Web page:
Jewish ritual By Rabbi Daniella Kolodny 02nd Oct 2017

One Sukkot in the 1930’s my husband’s great uncle came to visit the family in Wales from Palestine.  When the family finished their meal in the sukkah they went inside to go to bed.  Meanwhile, the uncle stayed put and declared that he was going to sleep in the sukkah.  “This is Wales, not Palestine, you’ll freeze to death!” they warned. “I sleep in the sukkah” he insisted.  So they gathered all of the blankets in the house so that he could sleep in the sukkah.  Five minutes later, the story goes, he came inside.  What makes the sukkah so beloved amongst the Jewish people that they are willing to brave cold winds and threats of rain to reside in the sukkah?

There is discussion in the Talmud between Rabbi Akiva and Rabbi Eliezer about the nature of the sukkah.  Rabbi Akiva says it symbolizes an actual hut while Rabbi Eliezer maintains that the sukkah represents the clouds of glory (BT Sukkah 11b).  As evidence, Rabbi Akiva relies on the verse commanding us to build Sukkot: “You shall live in booths seven days; all citizens in Israel shall live in booths, in order that future generations may know that I made the Israelite people live in booths when I brought them out of the land of Egypt, I the LORD your God.”  (Lev. 23:42-43)  Though the Tanach gives an historical reason, this is the only reference to huts in the Chumash during the Israelite journey through the desert.  The essence of the sukkah, the Sages teach, is its shade, its roof consists of branches (Sukkah) sufficient to provide shade and temporary enough to suggest evanescence.  Rabbi Eliezer’s assertion has more textual support.  In the Tanach the word sukkah implies shade; Jonah is happy in his sukkah which offers him shade in the hot sun.  In Psalm 91 the Psalmist assures God’s protection, “He will cover (yasech) you with His pinions; you will find refuge under His wings…” (91:4) and in the Psalm 27, the psalm of Elul and Tishrei, God similarly provides protection: “He will shelter me in His pavilion (sukkah) on an evil day, grant me the protection of His tent…” (27:5).  Shade in the Tanach is a metaphor for Divine protection.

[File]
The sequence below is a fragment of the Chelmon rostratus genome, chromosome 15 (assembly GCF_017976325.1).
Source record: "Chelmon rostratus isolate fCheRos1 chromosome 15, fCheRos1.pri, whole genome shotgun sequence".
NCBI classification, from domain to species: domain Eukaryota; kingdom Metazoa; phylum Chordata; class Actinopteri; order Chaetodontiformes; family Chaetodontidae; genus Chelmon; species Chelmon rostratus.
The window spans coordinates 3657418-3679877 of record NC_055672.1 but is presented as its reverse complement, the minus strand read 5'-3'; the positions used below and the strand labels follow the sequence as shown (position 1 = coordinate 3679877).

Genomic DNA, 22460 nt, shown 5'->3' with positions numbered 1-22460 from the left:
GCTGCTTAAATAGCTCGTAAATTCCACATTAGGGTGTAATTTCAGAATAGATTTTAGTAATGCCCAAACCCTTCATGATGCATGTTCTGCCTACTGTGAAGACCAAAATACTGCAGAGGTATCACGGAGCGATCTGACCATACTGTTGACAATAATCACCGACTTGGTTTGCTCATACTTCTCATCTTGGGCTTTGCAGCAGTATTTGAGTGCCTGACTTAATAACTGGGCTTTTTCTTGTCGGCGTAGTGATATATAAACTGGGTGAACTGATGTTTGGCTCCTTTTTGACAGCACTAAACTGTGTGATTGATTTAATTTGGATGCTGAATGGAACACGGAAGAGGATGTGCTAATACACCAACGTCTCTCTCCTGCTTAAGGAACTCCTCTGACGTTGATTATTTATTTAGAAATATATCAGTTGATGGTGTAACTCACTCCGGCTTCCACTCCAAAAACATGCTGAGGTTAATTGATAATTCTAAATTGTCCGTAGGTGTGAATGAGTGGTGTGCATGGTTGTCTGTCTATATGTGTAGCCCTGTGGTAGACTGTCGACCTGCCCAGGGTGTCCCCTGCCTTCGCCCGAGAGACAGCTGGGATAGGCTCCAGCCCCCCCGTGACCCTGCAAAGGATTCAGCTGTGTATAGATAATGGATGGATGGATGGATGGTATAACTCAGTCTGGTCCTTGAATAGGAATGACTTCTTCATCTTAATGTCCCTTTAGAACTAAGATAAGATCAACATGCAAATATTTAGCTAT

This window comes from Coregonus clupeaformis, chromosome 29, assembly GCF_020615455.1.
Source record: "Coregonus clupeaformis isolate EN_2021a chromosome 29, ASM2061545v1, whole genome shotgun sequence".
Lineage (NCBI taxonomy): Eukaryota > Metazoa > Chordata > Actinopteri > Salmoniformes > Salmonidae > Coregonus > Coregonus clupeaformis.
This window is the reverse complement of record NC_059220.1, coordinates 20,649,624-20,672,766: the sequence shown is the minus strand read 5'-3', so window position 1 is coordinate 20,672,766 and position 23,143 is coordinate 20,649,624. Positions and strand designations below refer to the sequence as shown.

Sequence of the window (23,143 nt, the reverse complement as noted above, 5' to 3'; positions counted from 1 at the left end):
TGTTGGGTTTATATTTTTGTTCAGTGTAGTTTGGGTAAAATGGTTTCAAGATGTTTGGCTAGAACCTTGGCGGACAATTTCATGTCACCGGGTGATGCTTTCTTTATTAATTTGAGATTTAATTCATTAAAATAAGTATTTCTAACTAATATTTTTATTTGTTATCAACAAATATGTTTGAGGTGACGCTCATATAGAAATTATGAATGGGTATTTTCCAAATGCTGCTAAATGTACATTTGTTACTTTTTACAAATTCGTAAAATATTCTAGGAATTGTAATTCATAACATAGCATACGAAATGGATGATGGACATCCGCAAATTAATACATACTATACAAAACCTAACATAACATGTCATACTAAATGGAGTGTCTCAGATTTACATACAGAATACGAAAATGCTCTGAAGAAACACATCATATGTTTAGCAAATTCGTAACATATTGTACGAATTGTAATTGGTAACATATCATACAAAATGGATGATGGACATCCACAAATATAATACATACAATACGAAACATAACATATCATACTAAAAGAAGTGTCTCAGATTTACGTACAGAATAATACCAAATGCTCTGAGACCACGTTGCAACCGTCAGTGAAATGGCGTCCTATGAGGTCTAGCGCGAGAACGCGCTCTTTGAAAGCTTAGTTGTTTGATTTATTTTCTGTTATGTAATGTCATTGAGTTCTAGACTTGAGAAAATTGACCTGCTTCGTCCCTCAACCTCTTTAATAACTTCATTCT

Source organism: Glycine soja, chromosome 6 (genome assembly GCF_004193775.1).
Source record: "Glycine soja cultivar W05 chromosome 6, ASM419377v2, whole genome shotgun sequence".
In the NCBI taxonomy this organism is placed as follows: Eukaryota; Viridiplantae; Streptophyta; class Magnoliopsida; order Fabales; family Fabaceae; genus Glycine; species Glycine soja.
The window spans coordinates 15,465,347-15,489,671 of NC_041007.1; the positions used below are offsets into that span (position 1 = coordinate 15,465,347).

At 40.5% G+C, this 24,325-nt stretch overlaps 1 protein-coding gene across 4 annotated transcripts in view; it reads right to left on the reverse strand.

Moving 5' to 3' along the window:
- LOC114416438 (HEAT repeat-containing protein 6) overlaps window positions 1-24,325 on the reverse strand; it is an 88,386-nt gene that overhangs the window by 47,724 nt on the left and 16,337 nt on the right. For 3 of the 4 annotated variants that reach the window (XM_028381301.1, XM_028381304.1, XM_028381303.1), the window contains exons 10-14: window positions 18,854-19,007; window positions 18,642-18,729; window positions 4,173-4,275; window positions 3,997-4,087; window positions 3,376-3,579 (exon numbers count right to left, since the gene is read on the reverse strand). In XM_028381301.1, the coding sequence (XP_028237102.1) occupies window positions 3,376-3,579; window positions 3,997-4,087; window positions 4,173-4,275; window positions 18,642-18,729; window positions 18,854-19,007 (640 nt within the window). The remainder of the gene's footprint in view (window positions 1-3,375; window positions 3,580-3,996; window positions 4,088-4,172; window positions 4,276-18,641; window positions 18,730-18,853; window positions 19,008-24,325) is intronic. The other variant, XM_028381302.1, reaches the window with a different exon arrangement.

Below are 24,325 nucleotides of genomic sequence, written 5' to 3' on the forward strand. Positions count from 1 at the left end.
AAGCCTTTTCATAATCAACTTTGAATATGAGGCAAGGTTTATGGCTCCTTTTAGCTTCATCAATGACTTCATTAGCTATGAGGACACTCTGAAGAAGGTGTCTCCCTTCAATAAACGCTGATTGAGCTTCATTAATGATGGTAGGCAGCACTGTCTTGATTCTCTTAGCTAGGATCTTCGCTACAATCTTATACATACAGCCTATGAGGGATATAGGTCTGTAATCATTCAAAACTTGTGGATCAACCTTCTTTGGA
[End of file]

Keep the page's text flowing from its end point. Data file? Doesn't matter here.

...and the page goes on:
Like the sukkah which provides shade from the sun, the clouds of glory cover the Tent of Meeting: “When Moses had finished the work, the cloud covered the Tent of Meeting, and the Presence of the LORD filled the Tabernacle.” (Ex. 40:33-34).  The sukkah becomes a metaphor for God’s abiding presence.   Prof. Jeffrey Rubenstein writes: “Residing in the shade of the sukkah is to experience divine protection, love, and intimacy.  The laws that require Sukkah (shade) and that govern the nature of the sukkah create the environment where the experience takes place, while the clouds of glory which the sukkah symbolizes convey the same cluster of emotions.” (“The Symbolism of the Sukkah” by Jeffrey L. Rubenstein, Judaism 43)

Sukkot, occurring just days after Yom Kippur is known as z’man simchateinu, the season of our joy.  The Yamim Noraim are a time of serious contemplation and repentance we relate to our Creator as the King–judging, majestic and remote.  With the change of mood there is a change in our relationship with God; the Rabbis teach that God’s presence becomes more familiar and intimate.  The shade of the sukkah, like the clouds of glory, symbolizes God’s close presence and protection. During the seven days of Sukkot when we reside in the sukkah we return to our original desert consciousness, full of joy, hope for the future and confidence in our relationship with the Divine.

Rabbi Daniella Kolodny is the Director of Rabbinical Development at 
Masorti Judaism

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